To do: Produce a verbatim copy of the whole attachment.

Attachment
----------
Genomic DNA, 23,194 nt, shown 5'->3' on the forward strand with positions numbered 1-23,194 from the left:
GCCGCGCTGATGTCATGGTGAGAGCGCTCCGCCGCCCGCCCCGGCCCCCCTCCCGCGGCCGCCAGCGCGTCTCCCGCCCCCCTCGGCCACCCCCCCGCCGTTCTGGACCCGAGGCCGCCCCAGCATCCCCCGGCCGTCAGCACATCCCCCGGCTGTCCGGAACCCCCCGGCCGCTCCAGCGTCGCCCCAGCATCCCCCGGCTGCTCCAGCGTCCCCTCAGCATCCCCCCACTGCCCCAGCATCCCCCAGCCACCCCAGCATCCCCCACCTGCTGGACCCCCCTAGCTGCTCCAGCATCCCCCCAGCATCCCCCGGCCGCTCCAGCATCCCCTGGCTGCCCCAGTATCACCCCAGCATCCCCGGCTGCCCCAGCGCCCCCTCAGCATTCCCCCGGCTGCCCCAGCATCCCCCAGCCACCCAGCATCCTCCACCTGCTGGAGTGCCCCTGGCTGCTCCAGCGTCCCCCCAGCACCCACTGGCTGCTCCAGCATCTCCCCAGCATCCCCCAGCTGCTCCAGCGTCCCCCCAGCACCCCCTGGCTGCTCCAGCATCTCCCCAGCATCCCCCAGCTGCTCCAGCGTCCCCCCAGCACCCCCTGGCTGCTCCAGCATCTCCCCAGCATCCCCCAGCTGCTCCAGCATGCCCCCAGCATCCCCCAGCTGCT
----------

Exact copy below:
Genomic DNA, 23,194 nt, shown 5'->3' on the forward strand with positions numbered 1-23,194 from the left:
GCCGCGCTGATGTCATGGTGAGAGCGCTCCGCCGCCCGCCCCGGCCCCCCTCCCGCGGCCGCCAGCGCGTCTCCCGCCCCCCTCGGCCACCCCCCCGCCGTTCTGGACCCGAGGCCGCCCCAGCATCCCCCGGCCGTCAGCACATCCCCCGGCTGTCCGGAACCCCCCGGCCGCTCCAGCGTCGCCCCAGCATCCCCCGGCTGCTCCAGCGTCCCCTCAGCATCCCCCCACTGCCCCAGCATCCCCCAGCCACCCCAGCATCCCCCACCTGCTGGACCCCCCTAGCTGCTCCAGCATCCCCCCAGCATCCCCCGGCCGCTCCAGCATCCCCTGGCTGCCCCAGTATCACCCCAGCATCCCCGGCTGCCCCAGCGCCCCCTCAGCATTCCCCCGGCTGCCCCAGCATCCCCCAGCCACCCAGCATCCTCCACCTGCTGGAGTGCCCCTGGCTGCTCCAGCGTCCCCCCAGCACCCACTGGCTGCTCCAGCATCTCCCCAGCATCCCCCAGCTGCTCCAGCGTCCCCCCAGCACCCCCTGGCTGCTCCAGCATCTCCCCAGCATCCCCCAGCTGCTCCAGCGTCCCCCCAGCACCCCCTGGCTGCTCCAGCATCTCCCCAGCATCCCCCAGCTGCTCCAGCATGCCCCCAGCATCCCCCAGCTGCT